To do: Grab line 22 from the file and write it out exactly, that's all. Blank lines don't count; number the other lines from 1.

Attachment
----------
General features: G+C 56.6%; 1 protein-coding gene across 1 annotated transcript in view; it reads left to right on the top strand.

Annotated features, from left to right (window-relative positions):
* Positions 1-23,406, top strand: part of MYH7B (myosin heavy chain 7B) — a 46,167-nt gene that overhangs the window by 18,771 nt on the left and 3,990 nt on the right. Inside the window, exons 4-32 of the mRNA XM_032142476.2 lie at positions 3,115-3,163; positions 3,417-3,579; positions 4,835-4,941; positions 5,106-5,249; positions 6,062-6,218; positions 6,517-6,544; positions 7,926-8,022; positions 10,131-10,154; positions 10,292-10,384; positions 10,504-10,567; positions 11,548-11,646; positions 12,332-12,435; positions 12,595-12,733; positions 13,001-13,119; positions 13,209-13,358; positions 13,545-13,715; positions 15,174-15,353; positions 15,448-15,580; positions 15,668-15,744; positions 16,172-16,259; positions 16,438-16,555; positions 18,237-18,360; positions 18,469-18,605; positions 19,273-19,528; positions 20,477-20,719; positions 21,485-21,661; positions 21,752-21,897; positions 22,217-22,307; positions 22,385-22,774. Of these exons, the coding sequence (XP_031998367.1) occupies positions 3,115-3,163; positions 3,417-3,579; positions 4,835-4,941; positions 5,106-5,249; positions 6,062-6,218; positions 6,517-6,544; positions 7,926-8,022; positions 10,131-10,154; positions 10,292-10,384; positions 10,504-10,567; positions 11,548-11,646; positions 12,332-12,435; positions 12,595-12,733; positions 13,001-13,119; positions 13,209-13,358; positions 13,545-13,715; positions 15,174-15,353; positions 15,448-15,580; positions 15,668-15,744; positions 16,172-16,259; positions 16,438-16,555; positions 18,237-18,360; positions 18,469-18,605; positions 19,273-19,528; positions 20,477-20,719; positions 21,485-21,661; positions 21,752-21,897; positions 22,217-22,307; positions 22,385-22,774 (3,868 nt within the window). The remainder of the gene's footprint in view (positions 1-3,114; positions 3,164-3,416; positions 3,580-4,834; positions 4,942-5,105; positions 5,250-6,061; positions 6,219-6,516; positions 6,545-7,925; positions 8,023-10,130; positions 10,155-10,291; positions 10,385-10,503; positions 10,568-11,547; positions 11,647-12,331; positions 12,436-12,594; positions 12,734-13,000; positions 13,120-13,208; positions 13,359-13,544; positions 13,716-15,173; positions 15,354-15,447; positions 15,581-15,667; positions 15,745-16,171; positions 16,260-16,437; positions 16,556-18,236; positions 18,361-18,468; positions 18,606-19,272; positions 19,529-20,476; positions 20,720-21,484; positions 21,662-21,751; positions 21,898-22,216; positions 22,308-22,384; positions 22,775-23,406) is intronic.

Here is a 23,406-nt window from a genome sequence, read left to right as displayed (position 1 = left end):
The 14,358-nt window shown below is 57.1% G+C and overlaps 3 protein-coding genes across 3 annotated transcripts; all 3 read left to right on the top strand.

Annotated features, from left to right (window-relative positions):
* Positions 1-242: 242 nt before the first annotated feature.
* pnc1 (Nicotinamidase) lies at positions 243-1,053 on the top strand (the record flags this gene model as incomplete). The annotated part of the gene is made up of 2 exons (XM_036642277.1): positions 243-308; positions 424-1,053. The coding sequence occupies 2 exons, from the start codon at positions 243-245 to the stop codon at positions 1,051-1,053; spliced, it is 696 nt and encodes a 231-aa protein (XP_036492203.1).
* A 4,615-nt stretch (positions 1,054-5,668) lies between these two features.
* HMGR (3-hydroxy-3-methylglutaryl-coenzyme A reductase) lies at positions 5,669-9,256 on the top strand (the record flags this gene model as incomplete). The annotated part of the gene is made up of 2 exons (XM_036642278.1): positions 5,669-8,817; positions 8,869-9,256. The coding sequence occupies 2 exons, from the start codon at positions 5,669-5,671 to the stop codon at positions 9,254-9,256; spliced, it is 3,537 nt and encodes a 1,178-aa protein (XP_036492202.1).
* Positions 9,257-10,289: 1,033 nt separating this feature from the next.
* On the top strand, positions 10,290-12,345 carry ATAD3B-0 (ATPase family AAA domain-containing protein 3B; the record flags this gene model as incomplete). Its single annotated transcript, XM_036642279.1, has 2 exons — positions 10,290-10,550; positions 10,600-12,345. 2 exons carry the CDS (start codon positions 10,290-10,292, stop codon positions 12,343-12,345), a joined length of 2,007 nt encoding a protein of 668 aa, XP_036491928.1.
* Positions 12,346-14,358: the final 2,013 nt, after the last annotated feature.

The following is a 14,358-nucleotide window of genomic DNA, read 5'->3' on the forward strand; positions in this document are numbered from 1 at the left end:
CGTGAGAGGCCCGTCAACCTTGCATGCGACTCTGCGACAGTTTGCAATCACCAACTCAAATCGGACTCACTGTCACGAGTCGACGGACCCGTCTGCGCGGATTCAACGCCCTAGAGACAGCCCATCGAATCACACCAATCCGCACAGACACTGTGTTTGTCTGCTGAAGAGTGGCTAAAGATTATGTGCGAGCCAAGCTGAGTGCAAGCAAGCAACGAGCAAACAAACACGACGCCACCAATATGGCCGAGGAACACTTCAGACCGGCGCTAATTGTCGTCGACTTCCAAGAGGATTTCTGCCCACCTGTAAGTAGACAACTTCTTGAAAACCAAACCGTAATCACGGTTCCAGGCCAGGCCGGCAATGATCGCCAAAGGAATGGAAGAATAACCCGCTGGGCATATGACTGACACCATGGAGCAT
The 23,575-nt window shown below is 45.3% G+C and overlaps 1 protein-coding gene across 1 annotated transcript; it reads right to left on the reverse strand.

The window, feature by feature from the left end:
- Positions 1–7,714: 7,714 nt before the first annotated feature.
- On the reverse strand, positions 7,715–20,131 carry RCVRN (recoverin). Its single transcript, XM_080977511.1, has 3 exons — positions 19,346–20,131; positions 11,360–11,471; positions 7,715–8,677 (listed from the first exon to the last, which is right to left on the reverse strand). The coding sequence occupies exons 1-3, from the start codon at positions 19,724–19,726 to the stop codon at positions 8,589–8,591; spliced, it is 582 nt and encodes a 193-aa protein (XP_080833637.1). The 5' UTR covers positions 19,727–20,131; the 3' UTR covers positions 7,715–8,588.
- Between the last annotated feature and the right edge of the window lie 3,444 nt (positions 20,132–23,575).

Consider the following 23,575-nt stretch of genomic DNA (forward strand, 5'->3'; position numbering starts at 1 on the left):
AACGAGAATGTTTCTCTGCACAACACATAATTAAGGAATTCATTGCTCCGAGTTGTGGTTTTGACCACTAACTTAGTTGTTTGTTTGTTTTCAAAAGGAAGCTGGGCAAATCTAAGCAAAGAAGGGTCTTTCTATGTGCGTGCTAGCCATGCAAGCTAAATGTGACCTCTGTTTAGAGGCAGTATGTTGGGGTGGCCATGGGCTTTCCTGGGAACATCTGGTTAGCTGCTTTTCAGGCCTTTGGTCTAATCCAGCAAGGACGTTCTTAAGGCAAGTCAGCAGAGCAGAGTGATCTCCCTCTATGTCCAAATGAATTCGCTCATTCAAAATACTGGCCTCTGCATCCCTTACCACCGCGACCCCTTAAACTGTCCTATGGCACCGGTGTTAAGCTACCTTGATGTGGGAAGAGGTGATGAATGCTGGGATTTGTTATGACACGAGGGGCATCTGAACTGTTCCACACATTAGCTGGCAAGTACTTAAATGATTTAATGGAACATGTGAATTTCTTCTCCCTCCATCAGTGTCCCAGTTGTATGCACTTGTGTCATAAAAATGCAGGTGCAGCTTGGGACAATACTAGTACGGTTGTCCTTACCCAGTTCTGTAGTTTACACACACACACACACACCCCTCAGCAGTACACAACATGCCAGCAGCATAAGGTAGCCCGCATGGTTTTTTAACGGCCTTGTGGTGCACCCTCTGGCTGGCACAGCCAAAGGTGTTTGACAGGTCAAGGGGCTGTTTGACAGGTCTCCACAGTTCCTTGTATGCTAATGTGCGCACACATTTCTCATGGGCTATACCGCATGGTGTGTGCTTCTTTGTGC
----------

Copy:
AACGAGAATGTTTCTCTGCACAACACATAATTAAGGAATTCATTGCTCCGAGTTGTGGTTTTGACCACTAACTTAGTTGTTTGTTTGTTTTCAAAAGGAAGCTGGGCAAATCTAAGCAAAGAAGGGTCTTTCTATGTGCGTGCTAGCCATGCAAGCTAAATGTGACCTCTGTTTAGAGGCAGTATGTTGGGGTGGCCATGGGCTTTCCTGGGAACATCTGGTTAGCTGCTTTTCAGGCCTTTGGTCTAATCCAGCAAGGACGTTCTTAAGGCAAGTCAGCAGAGCAGAGTGATCTCCCTCTATGTCCAAATGAATTCGCTCATTCAAAATACTGGCCTCTGCATCCCTTACCACCGCGACCCCTTAAACTGTCCTATGGCACCGGTGTTAAGCTACCTTGATGTGGGAAGAGGTGATGAATGCTGGGATTTGTTATGACACGAGGGGCATCTGAACTGTTCCACACATTAGCTGGCAAGTACTTAAATGATTTAATGGAACATGTGAATTTCTTCTCCCTCCATCAGTGTCCCAGTTGTATGCACTTGTGTCATAAAAATGCAGGTGCAGCTTGGGACAATACTAGTACGGTTGTCCTTACCCAGTTCTGTAGTTTACACACACACACACACACCCCTCAGCAGTACACAACATGCCAGCAGCATAAGGTAGCCCGCATGGTTTTTTAACGGCCTTGTGGTGCACCCTCTGGCTGGCACAGCCAAAGGTGTTTGACAGGTCAAGGGGCTGTTTGACAGGTCTCCACAGTTCCTTGTATGCTAATGTGCGCACACATTTCTCATGGGCTATACCGCATGGTGTGTGCTTCTTTGTGC